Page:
Miri Ben-Ari: Taking the violin to places it has never been.

When I was a kid and faced with the prospect of music lessons, my polka-loving parents gave me a choice: the accordion or the violin. For reasons that I would later regret, I choice the accordion.

At the time, though, it seemed like the right thing to do. When mom took me in for lessons at the Komar School of Music on Arlington in Winnipeg, the noise of other kids sawing their bows on cheap fiddles made my fillings hurt.

Later, though, I realized that while the accordion would never be cool (cf. Weird Al), the violin had potential, even in the world of rock.

It began with my first exposure to The Beatles’ “Eleanor Rigby” followed by some of the gorgeous string arrangements written by producer George Martin. I later became besotted with the eclectic performances of Laurie Anderson, Eddie Jobson (especially with Roxy Music), Jean Luc Ponty (my introduction to jazz fusion), Lisa German (John Mellancamp’s band), and L. Shankar (a frequent Peter Gabriel collaborator). And, of course, anything Pogues did was fine by me.

Another fascinating violinist is Miri Ben-Ari, an Israeli player who started playing at age five–she was immediately recognized as gifted–and was so good that the master himself, Isaac Stern, gave her an instrument when she was just 12. This set her on a course to become a great concert performer. At least, that was the plan.

After being expelled from the jazz faculty at the prestigious and very private The New School of Social Research in NYC for poor attendance–she was always out playing jazz gigs to pay the rent, even as she attended on a scholarship–she started working on original material between stints on Broadway and with a six-piece Latin band.

The next step was to release an album which she entitled Sahara. Then things took another weird turn.

Jay-Z took notice of her playing and found her a hip-hop gig in 2001. Then Wyclef Jean of The Fugees tagged her to play with him at Carnegie Hall. And in 2005, she co-write “Jesus Walks” with Kanye West, which netted her a Grammy for Best Rap Song.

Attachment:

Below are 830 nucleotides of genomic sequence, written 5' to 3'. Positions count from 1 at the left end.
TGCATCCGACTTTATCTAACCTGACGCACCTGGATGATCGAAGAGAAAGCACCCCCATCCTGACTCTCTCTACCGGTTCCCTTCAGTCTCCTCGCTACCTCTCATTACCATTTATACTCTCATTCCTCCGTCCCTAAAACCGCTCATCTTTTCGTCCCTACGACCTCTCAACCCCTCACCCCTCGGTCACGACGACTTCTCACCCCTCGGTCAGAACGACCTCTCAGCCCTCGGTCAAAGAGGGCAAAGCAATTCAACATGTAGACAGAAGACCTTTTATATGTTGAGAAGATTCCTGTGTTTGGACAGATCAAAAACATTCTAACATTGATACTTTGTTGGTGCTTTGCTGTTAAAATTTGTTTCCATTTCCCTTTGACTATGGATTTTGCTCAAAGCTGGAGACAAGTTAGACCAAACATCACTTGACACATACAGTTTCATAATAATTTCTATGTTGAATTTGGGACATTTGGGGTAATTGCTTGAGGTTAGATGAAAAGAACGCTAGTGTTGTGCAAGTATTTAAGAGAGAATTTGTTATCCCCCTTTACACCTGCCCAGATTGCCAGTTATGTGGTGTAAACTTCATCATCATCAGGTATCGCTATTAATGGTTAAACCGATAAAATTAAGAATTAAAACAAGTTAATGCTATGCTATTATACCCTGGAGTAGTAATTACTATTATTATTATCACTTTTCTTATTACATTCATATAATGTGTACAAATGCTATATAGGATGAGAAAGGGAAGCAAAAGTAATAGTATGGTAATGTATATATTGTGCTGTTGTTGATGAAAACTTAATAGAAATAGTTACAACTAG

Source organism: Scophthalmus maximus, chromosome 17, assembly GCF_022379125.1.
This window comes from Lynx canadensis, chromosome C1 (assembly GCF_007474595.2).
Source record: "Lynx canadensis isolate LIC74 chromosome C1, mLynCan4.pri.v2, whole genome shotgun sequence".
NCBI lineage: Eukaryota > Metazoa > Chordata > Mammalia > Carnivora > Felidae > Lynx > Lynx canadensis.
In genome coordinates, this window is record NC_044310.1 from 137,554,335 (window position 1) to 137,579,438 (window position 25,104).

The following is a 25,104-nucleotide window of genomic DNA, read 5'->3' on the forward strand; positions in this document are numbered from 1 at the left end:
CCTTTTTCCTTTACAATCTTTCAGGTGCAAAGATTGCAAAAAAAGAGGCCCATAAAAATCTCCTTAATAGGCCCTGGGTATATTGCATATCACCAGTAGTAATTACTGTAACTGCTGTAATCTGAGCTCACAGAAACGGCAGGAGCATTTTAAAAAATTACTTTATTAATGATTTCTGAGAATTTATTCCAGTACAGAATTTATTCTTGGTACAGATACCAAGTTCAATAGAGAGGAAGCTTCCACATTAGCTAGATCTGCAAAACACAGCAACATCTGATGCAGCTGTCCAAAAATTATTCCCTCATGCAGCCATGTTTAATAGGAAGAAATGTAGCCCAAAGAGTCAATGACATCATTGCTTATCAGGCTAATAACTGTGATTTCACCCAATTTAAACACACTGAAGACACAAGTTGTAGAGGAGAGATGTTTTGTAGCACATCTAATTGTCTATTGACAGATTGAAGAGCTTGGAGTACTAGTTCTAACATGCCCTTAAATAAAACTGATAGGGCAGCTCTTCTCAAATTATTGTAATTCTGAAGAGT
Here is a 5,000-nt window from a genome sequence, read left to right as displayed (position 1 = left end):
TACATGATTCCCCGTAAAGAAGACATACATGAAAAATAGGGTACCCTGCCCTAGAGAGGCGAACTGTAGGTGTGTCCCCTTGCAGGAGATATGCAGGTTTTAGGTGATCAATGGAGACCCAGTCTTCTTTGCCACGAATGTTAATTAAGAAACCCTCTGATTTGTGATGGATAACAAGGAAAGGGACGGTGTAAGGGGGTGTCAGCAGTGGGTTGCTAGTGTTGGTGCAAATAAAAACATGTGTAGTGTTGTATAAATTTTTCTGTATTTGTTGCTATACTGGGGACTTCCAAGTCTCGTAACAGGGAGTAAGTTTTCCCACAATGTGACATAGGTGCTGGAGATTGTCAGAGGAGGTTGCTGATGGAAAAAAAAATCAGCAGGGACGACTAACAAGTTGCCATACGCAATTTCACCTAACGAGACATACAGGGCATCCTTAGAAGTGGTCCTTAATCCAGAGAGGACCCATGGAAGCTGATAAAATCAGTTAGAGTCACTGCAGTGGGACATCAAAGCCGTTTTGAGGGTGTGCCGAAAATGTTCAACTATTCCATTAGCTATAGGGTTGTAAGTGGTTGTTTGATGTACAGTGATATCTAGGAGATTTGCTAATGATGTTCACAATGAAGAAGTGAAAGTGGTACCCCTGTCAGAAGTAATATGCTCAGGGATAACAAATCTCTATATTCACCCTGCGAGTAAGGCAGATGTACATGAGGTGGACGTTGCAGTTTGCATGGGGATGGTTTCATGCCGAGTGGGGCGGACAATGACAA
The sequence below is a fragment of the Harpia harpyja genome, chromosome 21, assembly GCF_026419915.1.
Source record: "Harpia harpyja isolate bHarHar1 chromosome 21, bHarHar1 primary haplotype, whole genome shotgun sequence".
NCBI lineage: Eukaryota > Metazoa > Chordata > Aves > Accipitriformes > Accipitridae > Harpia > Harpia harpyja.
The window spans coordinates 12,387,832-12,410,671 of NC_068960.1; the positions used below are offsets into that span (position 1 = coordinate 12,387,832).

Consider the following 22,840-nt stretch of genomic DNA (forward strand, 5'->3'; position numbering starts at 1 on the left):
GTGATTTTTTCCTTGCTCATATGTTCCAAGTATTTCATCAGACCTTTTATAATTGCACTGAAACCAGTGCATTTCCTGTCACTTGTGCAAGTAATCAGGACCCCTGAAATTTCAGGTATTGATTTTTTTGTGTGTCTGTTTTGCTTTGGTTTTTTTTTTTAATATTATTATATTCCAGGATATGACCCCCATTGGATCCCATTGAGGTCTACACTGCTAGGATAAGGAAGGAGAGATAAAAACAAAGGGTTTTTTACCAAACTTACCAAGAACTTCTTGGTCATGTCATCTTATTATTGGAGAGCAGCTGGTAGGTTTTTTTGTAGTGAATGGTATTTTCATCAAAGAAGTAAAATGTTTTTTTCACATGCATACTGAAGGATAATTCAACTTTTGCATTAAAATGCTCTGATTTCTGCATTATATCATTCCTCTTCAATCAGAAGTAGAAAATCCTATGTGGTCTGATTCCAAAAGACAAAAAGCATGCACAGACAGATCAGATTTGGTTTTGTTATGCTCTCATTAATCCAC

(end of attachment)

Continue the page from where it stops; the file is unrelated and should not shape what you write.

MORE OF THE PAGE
From there, it was all rap and R&B for Miri with the violin figuring heavily in everything.

Miri’s fourth CD, The Hip-Hop Violinist was the first to focus on her new hip-hop obsession. She’s performed with Alicia Keys, Wynton Marsalis, Maroon 5, Britney Spears, John Legend, Janet Jackson, trance specialist Armin Van Buren, and many others.

Her work has also been features in global promotional campaigns for companies as diverse as Reebok, Harmon Kardon, and Pepsi. And she’s performed for both Barack Obama and Hillary Clinton.

Then there’s the matter of all her humanitarian and charity work. She’s the co-founder of the non-profit CEDENK, which battles antisemitism and racism.

Miri has also been the recipient of many honours and awards, including being named as one of the ten most influential Israelis loving in America.

Intriguing, right? Miri will perform at the Rose Theatre in Brampton on Friday, March 13. Info and tickets can be found here.

Here’s a fast preview of what we can expect.

*This is a sponsored post brought to you by The Rose Brampton.* 

Alan Cross

is an internationally known broadcaster, interviewer, writer, consultant, blogger and speaker. In his 30+ years in the music business, Alan has interviewed the biggest names in rock, from David Bowie and U2 to Pearl Jam and the Foo Fighters. He’s also known as a musicologist and documentarian through programs like The Ongoing History of New Music.

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